I Love Venice tells the story of the people that are still living in the touristy city of Venice and the protests they take to the streets. Recently, several protest groups have been set up to save the city. They demonstrate against the commercially motivated city government, the closing of the last remaining hospital and against the many large cruise ships entering the lagoon. These residents fight with passion for their beloved Venice, but always with humor, irony and a keen sense of theater.
What is happening in Venice?
“At what time is Venice closing?” or “are people still living in Venice?” are the two questions often asked by innocent tourists to the last remaining inhabitants of the city. Is Venice the first city turning into a theme park? Venice used to be the most utopian city in the world, a place without cars, a quiet and dreamy place with a high quality of living. It all changed twenty years ago when real estate was left to the free market. Private houses became B&B’s or hotels and grocery stores and bakeries transformed into pizza restaurants and shops selling masks ‘made in China’. Now, the city is too expensive to live in, property is sold to rich foreigners and rents continue to skyrocket.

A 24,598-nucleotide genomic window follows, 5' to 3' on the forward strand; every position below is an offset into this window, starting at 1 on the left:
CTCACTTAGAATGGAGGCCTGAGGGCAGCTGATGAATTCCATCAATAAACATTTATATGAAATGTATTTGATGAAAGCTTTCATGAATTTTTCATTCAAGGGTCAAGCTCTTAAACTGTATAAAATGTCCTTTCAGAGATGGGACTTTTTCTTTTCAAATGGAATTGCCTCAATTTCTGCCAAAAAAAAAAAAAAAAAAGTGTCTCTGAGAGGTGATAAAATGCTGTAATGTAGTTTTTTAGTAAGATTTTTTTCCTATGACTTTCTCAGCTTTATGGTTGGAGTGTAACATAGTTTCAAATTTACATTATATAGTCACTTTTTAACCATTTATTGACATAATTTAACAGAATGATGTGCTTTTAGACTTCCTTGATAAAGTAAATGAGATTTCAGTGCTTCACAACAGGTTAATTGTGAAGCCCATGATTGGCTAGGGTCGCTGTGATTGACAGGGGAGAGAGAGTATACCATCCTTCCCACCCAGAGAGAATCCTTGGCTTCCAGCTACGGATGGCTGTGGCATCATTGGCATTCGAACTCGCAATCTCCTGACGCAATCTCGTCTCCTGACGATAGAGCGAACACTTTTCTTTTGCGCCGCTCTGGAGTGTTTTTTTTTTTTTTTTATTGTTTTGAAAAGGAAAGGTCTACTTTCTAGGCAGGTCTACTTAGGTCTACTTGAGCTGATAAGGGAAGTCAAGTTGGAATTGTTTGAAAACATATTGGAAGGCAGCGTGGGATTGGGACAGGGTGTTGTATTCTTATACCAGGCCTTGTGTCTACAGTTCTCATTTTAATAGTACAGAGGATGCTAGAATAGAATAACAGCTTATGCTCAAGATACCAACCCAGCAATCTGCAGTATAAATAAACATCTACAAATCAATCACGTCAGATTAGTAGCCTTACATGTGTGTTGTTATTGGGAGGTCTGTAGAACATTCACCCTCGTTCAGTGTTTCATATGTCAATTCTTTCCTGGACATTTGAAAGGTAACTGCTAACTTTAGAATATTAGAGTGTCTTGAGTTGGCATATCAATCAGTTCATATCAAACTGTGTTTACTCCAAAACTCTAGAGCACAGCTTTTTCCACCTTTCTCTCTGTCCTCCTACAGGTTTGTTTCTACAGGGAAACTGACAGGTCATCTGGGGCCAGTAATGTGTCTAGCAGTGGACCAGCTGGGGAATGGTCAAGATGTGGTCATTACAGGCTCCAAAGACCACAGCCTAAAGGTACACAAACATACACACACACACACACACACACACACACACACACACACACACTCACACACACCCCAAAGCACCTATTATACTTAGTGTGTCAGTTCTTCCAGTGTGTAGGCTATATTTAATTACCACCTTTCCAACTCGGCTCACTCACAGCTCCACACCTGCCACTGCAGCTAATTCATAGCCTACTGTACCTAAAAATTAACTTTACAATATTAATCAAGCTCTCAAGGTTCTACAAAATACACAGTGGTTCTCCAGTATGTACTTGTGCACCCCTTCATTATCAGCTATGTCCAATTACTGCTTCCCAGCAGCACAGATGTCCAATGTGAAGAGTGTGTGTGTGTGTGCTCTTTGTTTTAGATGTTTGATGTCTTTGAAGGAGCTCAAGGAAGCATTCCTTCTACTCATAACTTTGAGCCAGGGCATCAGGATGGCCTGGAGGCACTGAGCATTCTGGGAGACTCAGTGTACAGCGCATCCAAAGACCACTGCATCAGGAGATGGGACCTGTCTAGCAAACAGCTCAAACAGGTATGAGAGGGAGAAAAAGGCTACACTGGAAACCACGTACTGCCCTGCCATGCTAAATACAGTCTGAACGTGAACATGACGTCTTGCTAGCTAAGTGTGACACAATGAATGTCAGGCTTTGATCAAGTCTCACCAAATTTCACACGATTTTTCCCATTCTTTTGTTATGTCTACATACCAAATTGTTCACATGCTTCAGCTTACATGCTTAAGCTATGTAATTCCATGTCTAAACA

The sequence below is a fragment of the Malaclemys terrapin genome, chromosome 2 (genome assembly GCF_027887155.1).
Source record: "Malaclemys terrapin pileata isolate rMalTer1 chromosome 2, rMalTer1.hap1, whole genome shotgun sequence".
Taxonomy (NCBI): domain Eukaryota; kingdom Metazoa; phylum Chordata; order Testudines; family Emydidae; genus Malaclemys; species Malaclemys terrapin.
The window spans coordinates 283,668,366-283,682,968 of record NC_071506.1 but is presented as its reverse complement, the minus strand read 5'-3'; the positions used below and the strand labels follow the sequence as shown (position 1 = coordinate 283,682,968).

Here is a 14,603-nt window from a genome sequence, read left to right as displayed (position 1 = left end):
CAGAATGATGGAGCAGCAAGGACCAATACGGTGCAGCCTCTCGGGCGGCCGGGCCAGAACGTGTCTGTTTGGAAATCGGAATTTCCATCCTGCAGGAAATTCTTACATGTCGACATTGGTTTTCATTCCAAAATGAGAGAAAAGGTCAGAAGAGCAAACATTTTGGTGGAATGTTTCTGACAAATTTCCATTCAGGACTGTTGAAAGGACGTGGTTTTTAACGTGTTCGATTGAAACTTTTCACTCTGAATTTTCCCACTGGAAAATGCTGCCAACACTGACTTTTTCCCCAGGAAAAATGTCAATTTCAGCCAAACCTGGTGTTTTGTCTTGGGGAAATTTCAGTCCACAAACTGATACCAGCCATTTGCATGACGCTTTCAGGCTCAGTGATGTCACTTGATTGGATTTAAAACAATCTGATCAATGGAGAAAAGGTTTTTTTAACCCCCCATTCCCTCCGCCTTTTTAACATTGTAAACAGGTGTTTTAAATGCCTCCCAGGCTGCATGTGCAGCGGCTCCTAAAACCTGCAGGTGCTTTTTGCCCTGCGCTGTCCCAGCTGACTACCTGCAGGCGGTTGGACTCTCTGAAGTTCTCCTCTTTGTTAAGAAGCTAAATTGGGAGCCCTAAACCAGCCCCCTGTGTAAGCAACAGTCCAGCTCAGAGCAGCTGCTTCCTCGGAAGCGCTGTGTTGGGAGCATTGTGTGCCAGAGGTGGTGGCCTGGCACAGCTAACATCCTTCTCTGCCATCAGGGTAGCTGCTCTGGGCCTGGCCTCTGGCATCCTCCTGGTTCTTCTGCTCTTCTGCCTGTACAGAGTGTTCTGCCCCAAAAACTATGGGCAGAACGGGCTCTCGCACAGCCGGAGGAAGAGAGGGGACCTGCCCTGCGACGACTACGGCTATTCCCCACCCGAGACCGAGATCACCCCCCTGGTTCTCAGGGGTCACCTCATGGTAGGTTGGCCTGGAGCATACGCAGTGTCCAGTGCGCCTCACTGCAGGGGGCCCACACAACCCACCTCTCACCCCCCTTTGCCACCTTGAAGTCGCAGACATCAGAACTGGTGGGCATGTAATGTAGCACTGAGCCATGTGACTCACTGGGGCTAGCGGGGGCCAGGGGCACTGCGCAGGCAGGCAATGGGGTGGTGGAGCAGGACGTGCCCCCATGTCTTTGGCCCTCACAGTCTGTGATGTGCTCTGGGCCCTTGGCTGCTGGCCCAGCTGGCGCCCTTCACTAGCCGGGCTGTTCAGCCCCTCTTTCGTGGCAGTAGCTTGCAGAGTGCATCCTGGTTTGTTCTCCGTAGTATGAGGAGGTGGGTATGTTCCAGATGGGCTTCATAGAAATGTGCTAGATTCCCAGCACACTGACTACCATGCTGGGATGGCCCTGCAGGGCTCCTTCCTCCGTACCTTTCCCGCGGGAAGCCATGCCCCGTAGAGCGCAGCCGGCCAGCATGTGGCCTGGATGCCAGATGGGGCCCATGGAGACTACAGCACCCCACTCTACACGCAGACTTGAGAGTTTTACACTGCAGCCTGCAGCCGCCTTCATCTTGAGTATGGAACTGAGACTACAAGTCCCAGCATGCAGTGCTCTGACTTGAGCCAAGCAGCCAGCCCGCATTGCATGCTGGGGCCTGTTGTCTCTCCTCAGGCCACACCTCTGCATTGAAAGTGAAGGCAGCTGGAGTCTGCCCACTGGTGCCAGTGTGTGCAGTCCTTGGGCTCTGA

The city attracts 30 million tourists each year and this number is even expected to rise again as massive tourism is expected in the next years, coming from China and India. In some neighborhoods the city is so congested with tourists that living has become impossible. After World War II Venice had 175,000 residents. Today it is below a dramatic 60.000.
- 55 minutes
- English subtitles
- Directed by Quirine Racké and Helena Muskens (2013)